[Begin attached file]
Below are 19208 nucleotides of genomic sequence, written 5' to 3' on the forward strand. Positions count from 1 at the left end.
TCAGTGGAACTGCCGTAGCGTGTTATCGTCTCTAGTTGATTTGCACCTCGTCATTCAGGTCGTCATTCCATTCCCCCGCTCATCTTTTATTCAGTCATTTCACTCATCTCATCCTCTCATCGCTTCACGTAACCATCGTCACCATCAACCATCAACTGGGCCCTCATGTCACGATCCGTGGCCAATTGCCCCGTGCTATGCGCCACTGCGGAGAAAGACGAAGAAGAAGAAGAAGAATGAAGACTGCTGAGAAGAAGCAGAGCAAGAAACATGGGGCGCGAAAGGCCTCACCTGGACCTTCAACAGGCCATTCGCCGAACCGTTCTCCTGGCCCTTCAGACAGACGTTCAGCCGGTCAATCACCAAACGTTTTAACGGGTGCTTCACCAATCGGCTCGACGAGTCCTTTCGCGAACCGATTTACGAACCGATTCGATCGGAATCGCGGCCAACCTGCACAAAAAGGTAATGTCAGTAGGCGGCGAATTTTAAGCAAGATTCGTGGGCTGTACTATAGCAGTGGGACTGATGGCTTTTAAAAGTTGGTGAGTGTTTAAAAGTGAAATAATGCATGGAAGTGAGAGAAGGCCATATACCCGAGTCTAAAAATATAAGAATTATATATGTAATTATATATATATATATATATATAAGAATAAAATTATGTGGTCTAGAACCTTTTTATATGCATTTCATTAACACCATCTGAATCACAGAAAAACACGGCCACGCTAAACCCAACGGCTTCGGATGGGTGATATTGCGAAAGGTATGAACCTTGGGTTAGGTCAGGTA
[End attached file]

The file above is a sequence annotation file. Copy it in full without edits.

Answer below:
Below are 19208 nucleotides of genomic sequence, written 5' to 3' on the forward strand. Positions count from 1 at the left end.
TCAGTGGAACTGCCGTAGCGTGTTATCGTCTCTAGTTGATTTGCACCTCGTCATTCAGGTCGTCATTCCATTCCCCCGCTCATCTTTTATTCAGTCATTTCACTCATCTCATCCTCTCATCGCTTCACGTAACCATCGTCACCATCAACCATCAACTGGGCCCTCATGTCACGATCCGTGGCCAATTGCCCCGTGCTATGCGCCACTGCGGAGAAAGACGAAGAAGAAGAAGAAGAATGAAGACTGCTGAGAAGAAGCAGAGCAAGAAACATGGGGCGCGAAAGGCCTCACCTGGACCTTCAACAGGCCATTCGCCGAACCGTTCTCCTGGCCCTTCAGACAGACGTTCAGCCGGTCAATCACCAAACGTTTTAACGGGTGCTTCACCAATCGGCTCGACGAGTCCTTTCGCGAACCGATTTACGAACCGATTCGATCGGAATCGCGGCCAACCTGCACAAAAAGGTAATGTCAGTAGGCGGCGAATTTTAAGCAAGATTCGTGGGCTGTACTATAGCAGTGGGACTGATGGCTTTTAAAAGTTGGTGAGTGTTTAAAAGTGAAATAATGCATGGAAGTGAGAGAAGGCCATATACCCGAGTCTAAAAATATAAGAATTATATATGTAATTATATATATATATATATATATAAGAATAAAATTATGTGGTCTAGAACCTTTTTATATGCATTTCATTAACACCATCTGAATCACAGAAAAACACGGCCACGCTAAACCCAACGGCTTCGGATGGGTGATATTGCGAAAGGTATGAACCTTGGGTTAGGTCAGGTA